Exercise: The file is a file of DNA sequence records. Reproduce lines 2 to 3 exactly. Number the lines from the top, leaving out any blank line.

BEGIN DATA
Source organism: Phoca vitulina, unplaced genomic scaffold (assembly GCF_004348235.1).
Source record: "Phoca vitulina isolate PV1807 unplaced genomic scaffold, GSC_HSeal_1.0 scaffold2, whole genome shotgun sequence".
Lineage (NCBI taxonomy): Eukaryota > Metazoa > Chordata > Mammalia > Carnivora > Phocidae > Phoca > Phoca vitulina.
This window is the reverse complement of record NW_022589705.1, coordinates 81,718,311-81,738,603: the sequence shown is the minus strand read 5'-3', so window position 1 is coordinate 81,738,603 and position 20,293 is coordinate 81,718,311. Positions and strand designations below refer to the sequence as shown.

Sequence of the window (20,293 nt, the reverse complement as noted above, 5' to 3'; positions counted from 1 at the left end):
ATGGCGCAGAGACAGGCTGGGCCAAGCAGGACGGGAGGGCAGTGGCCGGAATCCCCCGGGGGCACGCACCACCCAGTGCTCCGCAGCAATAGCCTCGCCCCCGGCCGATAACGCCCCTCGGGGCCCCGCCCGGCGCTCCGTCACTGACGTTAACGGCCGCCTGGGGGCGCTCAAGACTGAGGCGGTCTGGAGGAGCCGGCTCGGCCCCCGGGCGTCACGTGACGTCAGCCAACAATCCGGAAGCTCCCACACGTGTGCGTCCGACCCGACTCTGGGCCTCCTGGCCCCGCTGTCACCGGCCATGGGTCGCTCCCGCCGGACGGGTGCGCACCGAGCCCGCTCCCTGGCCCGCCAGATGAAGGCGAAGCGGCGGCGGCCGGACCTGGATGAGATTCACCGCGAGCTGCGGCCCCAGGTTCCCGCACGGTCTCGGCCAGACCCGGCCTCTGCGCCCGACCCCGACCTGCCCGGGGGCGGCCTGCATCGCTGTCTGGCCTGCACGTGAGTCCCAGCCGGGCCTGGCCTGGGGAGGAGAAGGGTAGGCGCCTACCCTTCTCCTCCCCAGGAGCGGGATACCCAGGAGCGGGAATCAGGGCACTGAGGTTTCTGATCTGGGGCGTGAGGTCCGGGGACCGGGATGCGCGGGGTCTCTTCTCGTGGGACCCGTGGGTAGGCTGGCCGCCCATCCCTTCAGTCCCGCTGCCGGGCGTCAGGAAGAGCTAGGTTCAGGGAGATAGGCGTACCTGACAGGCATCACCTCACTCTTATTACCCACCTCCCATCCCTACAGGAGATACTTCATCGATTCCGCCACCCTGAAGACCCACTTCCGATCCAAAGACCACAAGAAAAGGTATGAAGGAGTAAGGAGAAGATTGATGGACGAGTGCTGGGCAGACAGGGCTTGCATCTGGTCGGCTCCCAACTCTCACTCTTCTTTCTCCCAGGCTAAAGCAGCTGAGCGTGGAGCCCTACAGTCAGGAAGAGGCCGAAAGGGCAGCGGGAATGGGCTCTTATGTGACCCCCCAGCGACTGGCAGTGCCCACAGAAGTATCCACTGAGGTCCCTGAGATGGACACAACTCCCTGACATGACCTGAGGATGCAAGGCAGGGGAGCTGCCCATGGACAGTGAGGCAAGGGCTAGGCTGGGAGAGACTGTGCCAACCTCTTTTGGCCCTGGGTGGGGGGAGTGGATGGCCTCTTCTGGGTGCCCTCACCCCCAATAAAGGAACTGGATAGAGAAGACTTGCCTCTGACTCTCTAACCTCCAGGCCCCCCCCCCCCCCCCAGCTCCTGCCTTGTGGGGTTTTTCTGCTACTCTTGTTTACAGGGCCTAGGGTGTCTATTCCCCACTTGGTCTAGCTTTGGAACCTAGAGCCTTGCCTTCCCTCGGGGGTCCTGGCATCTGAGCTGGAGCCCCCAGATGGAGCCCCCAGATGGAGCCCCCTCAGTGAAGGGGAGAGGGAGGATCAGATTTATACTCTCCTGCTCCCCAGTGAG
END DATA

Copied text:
Source record: "Phoca vitulina isolate PV1807 unplaced genomic scaffold, GSC_HSeal_1.0 scaffold2, whole genome shotgun sequence".
Lineage (NCBI taxonomy): Eukaryota > Metazoa > Chordata > Mammalia > Carnivora > Phocidae > Phoca > Phoca vitulina.